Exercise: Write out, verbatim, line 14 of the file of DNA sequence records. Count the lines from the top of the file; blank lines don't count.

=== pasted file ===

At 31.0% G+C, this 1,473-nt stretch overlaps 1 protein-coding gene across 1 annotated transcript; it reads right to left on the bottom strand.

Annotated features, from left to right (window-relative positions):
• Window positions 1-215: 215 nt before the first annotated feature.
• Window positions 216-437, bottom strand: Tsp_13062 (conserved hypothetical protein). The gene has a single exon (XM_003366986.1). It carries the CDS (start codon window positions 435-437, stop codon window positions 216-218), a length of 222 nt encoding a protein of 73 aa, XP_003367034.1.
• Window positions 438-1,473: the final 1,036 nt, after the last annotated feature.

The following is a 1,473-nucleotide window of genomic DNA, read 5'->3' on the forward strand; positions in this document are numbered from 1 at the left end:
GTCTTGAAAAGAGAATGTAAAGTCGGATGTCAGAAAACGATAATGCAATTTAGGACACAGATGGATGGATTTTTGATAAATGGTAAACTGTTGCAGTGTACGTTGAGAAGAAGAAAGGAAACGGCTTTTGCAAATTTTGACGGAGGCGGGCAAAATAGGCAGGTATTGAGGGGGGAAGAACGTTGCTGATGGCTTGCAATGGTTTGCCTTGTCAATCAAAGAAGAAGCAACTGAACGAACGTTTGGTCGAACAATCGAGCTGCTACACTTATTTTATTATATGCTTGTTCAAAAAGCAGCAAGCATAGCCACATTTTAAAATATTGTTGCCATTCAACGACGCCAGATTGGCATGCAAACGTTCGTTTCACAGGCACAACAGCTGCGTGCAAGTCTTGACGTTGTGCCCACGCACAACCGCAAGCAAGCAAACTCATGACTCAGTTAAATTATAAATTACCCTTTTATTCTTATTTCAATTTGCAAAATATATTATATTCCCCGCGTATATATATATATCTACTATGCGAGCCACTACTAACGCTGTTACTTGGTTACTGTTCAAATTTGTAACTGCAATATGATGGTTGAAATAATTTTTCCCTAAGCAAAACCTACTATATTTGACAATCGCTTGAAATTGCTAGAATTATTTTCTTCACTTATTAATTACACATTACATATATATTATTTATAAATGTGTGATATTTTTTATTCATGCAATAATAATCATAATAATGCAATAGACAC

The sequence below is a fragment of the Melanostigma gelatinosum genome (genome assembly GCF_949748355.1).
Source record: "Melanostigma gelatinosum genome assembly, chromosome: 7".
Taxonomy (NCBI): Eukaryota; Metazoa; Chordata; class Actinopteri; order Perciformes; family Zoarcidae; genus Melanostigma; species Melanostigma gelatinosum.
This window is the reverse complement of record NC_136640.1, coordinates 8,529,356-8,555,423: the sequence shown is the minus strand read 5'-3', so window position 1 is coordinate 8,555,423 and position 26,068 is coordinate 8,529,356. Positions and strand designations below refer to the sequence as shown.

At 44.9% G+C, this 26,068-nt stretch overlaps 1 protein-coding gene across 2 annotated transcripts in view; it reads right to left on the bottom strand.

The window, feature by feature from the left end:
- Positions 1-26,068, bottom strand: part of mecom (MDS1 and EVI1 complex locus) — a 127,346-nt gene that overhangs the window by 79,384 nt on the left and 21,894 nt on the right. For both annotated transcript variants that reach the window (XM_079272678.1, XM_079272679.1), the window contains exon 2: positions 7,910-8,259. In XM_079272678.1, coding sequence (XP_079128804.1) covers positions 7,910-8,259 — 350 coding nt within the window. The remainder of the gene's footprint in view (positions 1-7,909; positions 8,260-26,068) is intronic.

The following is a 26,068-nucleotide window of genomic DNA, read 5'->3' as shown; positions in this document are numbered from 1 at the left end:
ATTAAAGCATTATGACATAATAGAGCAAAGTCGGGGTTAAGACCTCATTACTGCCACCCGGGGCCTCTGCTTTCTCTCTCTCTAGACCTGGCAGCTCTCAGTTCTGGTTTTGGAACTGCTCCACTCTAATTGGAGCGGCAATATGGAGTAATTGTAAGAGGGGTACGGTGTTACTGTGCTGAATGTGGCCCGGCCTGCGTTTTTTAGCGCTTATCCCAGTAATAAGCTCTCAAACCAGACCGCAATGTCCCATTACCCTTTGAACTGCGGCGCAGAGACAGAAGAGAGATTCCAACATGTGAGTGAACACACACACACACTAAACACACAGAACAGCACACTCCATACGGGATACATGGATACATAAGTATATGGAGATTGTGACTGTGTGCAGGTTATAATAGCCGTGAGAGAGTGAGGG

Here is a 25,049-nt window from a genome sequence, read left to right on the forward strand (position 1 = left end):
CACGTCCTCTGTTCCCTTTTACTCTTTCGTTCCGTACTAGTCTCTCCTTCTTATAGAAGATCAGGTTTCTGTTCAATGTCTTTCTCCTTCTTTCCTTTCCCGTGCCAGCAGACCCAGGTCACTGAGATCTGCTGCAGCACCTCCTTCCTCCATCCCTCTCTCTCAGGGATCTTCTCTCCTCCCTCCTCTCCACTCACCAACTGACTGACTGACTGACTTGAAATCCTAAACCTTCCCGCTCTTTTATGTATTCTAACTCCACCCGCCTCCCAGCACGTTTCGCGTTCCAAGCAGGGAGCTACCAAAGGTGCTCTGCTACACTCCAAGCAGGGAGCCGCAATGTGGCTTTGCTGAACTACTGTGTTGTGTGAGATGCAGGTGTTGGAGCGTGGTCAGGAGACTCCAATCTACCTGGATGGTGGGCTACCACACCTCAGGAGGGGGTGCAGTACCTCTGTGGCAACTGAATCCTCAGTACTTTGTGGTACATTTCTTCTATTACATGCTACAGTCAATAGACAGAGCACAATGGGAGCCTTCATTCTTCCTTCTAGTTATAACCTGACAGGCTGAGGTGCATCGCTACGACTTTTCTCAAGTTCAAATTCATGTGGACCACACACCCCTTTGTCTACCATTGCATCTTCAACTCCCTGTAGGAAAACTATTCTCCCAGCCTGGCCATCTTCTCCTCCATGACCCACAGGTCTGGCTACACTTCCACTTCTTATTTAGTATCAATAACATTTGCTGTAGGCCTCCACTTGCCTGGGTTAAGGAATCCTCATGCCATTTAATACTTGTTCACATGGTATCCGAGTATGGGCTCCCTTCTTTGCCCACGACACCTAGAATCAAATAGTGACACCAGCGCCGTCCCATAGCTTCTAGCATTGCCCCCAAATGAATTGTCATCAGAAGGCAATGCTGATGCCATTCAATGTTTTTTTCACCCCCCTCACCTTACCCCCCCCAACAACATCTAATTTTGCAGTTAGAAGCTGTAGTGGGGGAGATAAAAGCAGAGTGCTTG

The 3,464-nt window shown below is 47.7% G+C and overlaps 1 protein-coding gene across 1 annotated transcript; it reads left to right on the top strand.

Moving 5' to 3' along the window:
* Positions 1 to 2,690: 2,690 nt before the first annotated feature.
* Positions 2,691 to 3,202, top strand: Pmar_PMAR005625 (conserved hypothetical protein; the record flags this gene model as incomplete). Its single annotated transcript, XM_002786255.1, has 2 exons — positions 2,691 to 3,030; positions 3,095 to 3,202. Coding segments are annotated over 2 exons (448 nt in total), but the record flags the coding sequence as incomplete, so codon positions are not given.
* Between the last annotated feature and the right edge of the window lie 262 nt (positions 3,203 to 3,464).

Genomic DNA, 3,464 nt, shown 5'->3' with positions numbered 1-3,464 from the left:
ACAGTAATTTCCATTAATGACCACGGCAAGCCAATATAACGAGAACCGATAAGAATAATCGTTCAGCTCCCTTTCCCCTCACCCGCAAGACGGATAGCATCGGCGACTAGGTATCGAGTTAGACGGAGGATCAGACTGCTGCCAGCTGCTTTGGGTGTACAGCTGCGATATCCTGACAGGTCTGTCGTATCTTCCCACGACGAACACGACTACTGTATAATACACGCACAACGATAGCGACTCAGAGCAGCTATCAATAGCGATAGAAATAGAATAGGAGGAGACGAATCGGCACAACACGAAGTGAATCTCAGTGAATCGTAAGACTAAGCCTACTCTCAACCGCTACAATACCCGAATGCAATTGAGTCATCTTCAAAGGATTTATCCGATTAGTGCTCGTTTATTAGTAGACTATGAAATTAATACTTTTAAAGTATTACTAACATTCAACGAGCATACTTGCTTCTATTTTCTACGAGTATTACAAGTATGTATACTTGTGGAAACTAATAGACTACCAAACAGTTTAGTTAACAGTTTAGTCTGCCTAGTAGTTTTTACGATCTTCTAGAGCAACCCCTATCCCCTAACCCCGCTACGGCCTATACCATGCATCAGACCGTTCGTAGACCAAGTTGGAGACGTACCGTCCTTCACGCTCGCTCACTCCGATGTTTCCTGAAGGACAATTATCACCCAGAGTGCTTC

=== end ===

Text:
- Positions 1-26,068, bottom strand: part of mecom (MDS1 and EVI1 complex locus) — a 127,346-nt gene that overhangs the window by 79,384 nt on the left and 21,894 nt on the right. For both annotated transcript variants that reach the window (XM_079272678.1, XM_079272679.1), the window contains exon 2: positions 7,910-8,259. In XM_079272678.1, coding sequence (XP_079128804.1) covers positions 7,910-8,259 — 350 coding nt within the window. The remainder of the gene's footprint in view (positions 1-7,909; positions 8,260-26,068) is intronic.